Narrow-grip bench press with barbell: Lie on a bench with attached racks and place your hands on the bar so your thumbs are approximately 12 inches apart. Lift the barbell over your chest.
Lower the bar smoothly to the lower part of your chest and press it back to the top. Repeat for maximum repetitions.
Standing triceps extension with one dumbbell: Grasp a dumbbell on the inside of one end with both hands and press it over your head. Move your elbows close to your ears and keep them there throughout the movement.
Lower the dumbbell slowly behind your head and neck. Make a smooth turnaround at the bottom and push the dumbbell to the top position. Repeat for maximum repetitions.
Dip, negative only: Similar to the negative-only chinup, you'll need a bench or chair to place under your parallel bars to assist you in doing the positive work.
Step up on the bench or chair, lock your elbows, and balance yourself in the top position. Bend your elbows and lower your body slowly in approximately 4-8 seconds. Pause briefly in the bottom position. Place your feet on the floor and quickly step back to the top position. Repeat for as many repetitions as possible in good form.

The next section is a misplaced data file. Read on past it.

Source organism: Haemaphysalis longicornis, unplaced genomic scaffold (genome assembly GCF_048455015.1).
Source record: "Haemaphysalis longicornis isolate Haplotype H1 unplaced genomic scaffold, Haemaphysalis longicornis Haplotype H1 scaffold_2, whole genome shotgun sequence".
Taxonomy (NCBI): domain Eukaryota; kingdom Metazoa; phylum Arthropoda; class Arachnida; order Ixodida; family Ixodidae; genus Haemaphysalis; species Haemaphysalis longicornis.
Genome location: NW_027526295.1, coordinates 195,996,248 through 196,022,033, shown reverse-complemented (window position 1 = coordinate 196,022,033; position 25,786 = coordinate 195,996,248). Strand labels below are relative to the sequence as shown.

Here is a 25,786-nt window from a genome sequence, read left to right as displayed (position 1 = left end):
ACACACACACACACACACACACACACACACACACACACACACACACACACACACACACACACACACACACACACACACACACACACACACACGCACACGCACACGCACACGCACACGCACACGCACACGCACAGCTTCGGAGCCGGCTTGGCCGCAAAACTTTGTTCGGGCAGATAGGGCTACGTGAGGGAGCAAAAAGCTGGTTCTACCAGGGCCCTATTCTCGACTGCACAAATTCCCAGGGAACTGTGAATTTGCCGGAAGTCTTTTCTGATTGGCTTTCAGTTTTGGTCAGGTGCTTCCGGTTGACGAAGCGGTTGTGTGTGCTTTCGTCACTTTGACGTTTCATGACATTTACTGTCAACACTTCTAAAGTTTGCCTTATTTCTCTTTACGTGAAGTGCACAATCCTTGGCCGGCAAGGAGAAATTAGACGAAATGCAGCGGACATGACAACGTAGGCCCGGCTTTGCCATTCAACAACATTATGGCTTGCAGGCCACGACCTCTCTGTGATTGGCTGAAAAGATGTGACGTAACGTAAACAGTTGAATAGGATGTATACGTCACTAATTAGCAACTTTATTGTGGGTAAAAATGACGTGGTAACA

GETTING THE BEST RESULTS
• Assemble the equipment: Make sure the barbell, dumbbells, bench, and chinning bar for the three biceps exercises are appropriately loaded and placed next to one another. Remember, it's important to move from one biceps exercise to the next, with absolute minimum rest in between. Ditto for the three triceps exercises.
• Recruit a training partner: Having a buddy who understands proper form push you through the exercises will lead to better results.
• Keep your neck and face relaxed as you progress through the last several repetitions of each exercise. Doing so will help isolate the targeted muscles.
• Perform only one set, but make sure you supply your best effort on each exercise.